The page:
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From Epidurals To Home Birth- Meet Instructor Hailie in Abilene, TX

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Birth class couples after playing a game to learn how epidurals work in Hailie’s birth class!

We are excited to share with you a series of articles highlighting our diverse group of birth instructors. These are the amazing women who are doing real work trying to make birth better for women and their families all over the world. Today we introduce Hailie Wolfe, a birth teacher in Abilene, TX, mother of five (and kinda famous You-Tuber) who has birthed in so many different ways. In fact, one of her birth videos is featured in our classes! We love Hailie and we are sure you will too. Thanks and enjoy!

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First, could you introduce yourself? Tell us a little bit about your own birth experiences and how they influenced your desire to teach birth classes.

My name is Hailie Wolfe and I own Country Bumpkin Birth Services in Abilene, TX. I have five children – four of them were born in the hospital; three of which were medicated and one was unmedicated.

My medicated births were very standard hospital births. There were several things that I didn’t like about those experiences, but it was years before I realized that how I was made to feel for those births really DID matter. I had some wonderful nurses, but oddly enough, the one I remember most was the one who treated me terribly and that makes me sad. I was given routine episiotomies. I was given the highest pitocin drip on more than one occasion. I thought all of this was “normal”.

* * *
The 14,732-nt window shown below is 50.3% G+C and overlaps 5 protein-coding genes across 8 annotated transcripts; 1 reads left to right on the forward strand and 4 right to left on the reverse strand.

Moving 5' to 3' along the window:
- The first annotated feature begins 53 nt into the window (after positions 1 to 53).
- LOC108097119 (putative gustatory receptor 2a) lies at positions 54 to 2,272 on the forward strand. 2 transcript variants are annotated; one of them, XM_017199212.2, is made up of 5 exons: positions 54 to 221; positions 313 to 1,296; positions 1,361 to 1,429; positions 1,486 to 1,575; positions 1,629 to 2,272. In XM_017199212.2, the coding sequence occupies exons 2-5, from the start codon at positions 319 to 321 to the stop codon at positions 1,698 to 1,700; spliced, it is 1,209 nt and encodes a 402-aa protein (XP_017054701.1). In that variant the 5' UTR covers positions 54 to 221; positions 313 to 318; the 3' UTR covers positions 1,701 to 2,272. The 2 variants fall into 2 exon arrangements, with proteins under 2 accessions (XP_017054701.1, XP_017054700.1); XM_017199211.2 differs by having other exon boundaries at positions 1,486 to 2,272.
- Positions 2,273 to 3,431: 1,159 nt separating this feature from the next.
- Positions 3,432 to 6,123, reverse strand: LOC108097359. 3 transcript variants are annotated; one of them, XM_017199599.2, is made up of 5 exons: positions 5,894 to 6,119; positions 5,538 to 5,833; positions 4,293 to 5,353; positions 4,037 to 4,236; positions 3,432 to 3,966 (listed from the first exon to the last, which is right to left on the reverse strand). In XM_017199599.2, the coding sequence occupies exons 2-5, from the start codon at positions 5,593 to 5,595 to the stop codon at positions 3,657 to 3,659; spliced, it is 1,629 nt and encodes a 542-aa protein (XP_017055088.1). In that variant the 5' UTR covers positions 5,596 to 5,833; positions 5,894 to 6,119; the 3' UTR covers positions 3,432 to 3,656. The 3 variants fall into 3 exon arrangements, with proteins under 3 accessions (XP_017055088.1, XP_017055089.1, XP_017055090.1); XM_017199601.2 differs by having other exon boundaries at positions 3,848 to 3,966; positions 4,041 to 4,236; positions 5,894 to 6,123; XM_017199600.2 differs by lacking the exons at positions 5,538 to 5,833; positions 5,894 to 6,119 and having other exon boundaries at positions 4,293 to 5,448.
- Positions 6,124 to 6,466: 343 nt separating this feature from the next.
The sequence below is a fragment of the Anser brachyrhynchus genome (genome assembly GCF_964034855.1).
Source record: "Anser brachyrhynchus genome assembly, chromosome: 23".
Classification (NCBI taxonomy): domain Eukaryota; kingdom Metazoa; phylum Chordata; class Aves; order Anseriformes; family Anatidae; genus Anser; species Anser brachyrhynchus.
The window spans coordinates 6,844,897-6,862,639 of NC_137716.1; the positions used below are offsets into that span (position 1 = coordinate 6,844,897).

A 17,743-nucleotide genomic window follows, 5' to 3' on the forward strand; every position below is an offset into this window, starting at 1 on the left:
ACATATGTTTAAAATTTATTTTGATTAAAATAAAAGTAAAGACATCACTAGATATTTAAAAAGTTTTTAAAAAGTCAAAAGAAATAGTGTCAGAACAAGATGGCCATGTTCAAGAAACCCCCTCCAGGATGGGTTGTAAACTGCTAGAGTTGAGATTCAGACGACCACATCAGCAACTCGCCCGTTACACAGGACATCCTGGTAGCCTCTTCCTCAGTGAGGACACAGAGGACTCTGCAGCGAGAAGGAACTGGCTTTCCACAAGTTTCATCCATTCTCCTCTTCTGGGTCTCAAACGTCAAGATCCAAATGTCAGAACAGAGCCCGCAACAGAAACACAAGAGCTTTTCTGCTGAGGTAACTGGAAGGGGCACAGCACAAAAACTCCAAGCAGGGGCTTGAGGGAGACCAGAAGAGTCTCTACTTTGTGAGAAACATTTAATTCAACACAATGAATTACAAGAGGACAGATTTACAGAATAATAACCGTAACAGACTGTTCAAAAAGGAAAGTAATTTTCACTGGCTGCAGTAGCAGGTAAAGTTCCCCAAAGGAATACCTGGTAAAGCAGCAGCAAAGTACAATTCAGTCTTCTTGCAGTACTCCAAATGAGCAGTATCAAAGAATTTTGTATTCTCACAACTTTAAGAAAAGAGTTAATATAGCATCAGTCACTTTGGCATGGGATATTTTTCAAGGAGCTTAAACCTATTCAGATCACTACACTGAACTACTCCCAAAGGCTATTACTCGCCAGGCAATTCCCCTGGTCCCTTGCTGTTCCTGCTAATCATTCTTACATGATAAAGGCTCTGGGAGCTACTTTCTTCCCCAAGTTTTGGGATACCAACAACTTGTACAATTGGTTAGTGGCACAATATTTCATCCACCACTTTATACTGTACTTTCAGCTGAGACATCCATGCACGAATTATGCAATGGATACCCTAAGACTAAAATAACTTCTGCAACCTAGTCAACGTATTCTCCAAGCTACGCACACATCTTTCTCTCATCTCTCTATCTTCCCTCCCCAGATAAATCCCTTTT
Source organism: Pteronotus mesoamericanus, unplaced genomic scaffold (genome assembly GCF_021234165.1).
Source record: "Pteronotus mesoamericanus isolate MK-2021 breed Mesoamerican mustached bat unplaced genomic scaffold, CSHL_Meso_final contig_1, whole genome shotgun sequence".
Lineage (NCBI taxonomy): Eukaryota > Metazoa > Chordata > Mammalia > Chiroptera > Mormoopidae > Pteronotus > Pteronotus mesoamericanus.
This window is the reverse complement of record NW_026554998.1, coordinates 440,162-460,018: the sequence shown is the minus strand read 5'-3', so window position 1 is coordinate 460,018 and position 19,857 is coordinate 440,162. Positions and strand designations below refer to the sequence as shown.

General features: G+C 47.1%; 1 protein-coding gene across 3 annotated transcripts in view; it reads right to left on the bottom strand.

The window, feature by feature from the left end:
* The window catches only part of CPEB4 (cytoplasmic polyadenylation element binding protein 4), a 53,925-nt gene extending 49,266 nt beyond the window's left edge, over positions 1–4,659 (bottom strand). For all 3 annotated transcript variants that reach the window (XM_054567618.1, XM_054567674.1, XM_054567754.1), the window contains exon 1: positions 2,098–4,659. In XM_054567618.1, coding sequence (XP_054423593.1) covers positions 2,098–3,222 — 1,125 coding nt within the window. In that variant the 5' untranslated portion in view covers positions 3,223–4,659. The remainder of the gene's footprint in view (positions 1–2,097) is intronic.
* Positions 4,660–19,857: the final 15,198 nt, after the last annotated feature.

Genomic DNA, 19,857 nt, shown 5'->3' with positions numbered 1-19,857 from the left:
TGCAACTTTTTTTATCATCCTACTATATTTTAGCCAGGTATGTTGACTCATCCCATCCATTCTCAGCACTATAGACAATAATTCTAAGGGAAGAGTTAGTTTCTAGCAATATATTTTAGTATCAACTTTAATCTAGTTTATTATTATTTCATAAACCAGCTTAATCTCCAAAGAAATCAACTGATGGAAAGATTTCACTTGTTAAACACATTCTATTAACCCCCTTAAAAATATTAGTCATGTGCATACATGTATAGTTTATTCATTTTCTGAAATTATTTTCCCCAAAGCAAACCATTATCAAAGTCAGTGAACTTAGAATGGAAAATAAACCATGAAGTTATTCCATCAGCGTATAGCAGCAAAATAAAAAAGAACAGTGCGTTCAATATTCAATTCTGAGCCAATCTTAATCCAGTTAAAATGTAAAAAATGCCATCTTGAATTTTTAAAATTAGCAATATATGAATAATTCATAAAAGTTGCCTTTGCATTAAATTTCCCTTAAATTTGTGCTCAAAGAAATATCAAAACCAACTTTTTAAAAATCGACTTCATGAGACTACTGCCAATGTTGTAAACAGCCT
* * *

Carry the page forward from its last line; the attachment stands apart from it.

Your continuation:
When I became pregnant with my 4th child, I decided I wanted to do things differently. At the time, we planned for #4 to be our last baby and I didn’t want to miss out on the opportunity to experience birthing naturally. I came to view it almost as a rite of passage I had missed out on because of my ignorance during my previous pregnancies. When I gave birth naturally, I finally understood WHY it was so important. I had an easy postpartum recovery for the very first time. I was on a birth high for days and felt very empowered.

I enjoyed birth so much that it influenced our decision to add another baby to the family. My fifth child, a surprise breech birth, was born at home in my bath tub. You can watch her birth video here: https://www.youtube.com/watch?v=oFabMR4sg5g

I was able to have a natural birth with self education, but the whole time I was pregnant with my 4th child I wished there was an accessible class where I could get the information in one place. That inspired me to become a Birth Boot Camp instructor. I wanted women in my community to have easy access to this important information. 

What first got you interested in the realm of birth?